3. Agave Nectar
Another "health" food favorite, agave nectar is touted as a natural sugar and is widely used in natural baked goods. But agave nectar is higher in fructose than cane sugar. In fact, says Andrew Weil, MD, founder and director of the Arizona Center for Integrative Medicine at the University of Arizona, agave is 85 percent fructose. "Agave's probably one of the worst," Dr. Weil says. Not only is it not healthier for you, but it also doesn't even contain more antioxidants or minerals than other types. However, it does have a lower glycemic load than other sweeteners, so it causes a less drastic spike in blood sugar. And the stuff is so sweet that you'll probably use less of it.
More: 9 Natural Foods to be Wary Of
4. Fruit Juice Concentrate
No matter how healthy your juice looks, chances are good that added fruit juice concentrate is in there. Check labels of juice, flavored yogurt and any other processed food for grape, apple or any other kind of fruit juice concentrate: It's all too often there. (Learn to check your food labels to find out how much sugar is in your fruit juice.) Also look for it in snack bars, applesauce and other fruity edibles. Concentrate is formed when the water is removed from fruit juice. What's left? We'll give you one guess. Yup, sugar.
More: 11 Health Foods to Avoid While Shopping
5. 100 Percent Fruit Juice
But what about an organic, natural, no-sugar-added, 100 percent fruit juice? No concentrate, no problems, right? Sorry to ruin your breakfast, but you might as well go ahead and skip this OJ and have a Snickers.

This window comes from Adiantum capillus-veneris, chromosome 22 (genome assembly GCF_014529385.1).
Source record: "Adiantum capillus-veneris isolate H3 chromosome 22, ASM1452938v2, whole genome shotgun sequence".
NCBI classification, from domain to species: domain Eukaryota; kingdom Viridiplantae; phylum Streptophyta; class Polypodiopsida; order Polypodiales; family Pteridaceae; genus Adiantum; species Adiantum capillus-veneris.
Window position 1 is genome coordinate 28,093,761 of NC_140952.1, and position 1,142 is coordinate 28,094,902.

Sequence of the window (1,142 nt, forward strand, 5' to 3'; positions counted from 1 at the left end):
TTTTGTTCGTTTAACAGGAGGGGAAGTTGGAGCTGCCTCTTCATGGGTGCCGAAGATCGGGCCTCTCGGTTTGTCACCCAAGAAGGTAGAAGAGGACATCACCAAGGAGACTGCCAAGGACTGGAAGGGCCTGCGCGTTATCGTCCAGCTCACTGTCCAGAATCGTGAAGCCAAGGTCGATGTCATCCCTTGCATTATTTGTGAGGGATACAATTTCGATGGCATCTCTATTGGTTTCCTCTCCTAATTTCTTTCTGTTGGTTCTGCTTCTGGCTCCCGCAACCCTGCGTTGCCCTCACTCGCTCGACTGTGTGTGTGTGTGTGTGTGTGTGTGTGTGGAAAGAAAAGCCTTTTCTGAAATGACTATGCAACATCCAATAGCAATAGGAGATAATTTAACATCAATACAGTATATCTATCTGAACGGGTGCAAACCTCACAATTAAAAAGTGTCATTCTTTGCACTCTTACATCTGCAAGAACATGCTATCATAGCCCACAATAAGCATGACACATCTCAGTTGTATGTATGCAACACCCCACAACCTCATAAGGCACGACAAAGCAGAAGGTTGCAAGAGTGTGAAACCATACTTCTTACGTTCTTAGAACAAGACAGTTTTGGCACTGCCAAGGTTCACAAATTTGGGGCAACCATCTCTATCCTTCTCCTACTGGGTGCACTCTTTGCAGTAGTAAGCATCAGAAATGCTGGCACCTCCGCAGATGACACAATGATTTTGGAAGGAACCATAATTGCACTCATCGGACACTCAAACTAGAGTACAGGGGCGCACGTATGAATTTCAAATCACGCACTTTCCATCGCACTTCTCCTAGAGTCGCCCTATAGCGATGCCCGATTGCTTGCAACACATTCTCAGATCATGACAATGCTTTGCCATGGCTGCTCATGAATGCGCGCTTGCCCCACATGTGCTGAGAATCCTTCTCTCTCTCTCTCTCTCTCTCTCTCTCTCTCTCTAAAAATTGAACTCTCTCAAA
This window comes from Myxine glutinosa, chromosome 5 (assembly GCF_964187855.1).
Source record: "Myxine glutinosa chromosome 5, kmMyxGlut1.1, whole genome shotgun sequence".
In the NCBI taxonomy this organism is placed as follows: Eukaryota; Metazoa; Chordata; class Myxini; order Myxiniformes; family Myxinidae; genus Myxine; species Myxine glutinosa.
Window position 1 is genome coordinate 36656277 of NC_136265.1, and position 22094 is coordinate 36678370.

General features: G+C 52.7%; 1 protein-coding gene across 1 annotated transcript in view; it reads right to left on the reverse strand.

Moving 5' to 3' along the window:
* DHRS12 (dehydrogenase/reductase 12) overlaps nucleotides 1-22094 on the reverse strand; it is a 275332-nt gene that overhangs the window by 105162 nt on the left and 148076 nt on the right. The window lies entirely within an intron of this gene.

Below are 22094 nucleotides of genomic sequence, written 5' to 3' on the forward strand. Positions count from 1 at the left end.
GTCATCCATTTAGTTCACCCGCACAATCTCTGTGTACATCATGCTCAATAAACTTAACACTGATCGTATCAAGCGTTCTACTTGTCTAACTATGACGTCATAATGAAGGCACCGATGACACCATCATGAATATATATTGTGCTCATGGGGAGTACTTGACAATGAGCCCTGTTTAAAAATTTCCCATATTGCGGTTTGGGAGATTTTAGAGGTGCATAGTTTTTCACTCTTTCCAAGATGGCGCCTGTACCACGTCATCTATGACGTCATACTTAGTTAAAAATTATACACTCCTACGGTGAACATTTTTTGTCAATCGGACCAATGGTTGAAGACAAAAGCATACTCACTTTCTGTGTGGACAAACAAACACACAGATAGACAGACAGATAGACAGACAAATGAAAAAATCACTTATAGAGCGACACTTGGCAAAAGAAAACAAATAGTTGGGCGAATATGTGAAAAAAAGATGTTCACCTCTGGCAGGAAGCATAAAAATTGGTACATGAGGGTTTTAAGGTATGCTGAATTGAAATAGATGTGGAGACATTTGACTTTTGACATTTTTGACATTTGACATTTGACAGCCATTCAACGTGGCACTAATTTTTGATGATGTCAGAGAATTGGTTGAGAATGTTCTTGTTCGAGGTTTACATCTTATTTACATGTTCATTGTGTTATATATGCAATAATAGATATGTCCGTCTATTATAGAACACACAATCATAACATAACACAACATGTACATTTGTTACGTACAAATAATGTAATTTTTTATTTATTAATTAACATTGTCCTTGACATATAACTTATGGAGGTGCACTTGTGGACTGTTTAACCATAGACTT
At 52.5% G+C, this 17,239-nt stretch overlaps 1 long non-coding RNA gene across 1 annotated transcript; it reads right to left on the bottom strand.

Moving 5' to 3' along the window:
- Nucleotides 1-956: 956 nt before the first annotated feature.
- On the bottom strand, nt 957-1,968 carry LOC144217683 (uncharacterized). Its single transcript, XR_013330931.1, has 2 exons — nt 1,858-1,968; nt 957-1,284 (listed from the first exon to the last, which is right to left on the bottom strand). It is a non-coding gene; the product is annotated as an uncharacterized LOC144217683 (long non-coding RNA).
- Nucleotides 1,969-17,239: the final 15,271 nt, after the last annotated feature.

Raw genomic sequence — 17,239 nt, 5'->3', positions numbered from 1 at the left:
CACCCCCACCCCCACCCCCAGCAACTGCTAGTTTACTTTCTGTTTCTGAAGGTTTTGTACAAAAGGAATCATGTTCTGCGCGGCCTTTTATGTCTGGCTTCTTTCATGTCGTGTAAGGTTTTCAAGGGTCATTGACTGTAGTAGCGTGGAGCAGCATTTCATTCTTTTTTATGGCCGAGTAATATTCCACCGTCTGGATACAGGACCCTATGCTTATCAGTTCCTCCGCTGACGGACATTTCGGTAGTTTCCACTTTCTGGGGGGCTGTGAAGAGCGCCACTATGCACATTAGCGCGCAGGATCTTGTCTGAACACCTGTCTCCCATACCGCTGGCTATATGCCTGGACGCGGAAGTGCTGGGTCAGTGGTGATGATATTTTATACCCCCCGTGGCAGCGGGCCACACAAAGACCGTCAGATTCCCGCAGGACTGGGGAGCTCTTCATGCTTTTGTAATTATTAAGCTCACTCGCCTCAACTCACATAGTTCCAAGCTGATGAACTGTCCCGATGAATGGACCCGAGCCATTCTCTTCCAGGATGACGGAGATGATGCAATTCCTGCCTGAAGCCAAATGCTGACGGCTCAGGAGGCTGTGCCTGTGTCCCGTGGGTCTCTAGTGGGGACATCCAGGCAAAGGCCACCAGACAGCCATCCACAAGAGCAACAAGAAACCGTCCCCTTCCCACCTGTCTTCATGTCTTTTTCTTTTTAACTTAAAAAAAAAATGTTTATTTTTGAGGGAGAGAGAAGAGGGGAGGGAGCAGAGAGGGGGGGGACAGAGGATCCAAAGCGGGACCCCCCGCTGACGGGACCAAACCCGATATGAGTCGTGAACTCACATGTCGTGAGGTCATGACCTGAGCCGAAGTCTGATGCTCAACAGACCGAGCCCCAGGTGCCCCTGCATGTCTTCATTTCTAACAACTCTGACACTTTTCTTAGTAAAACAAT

Whole fruit is good for you, says Dr. Lustig, because it contains lots of fiber. In juice form, which is devoid of fiber, sugar's sugar—even if you juice it yourself, straight from fresh fruit. "It's all the same," Lustig writes of sugar's many names and forms in his forthcoming book, Fat Chance. "The vehicle is irrelevant; it's the payload that matters." By this definition, your 100 percent orange juice is worse for you than soda: The former contains 5.8 teaspoons of sugar per cup, while soda contains 5.4.
More: The Healthiest Juices of All
6. High Fructose Corn Syrup (HFCS)
Study after study has shown that high fructose corn syrup, made from processed (and usually genetically modified) cornstarch, is technically no different from sucrose. But some research shows that HFCS generates a higher blood fructose level, which could have negative metabolic consequences. High fructose corn syrup has been linked to obesity and diabetes. In 2010, corn refiners petitioned the FDA for permission to start calling HFCS "corn sugar." They were turned down.
7. The -Oses
Watch out for anything -ose, lest you sugar overdose. You've met sucrose, glucose and fructose, but did you know galactose, maltose, dextrose and lactose? They're all sugars—some of which occur naturally but can be processed in a lab, too—that can be added to processed foods. Eater beware.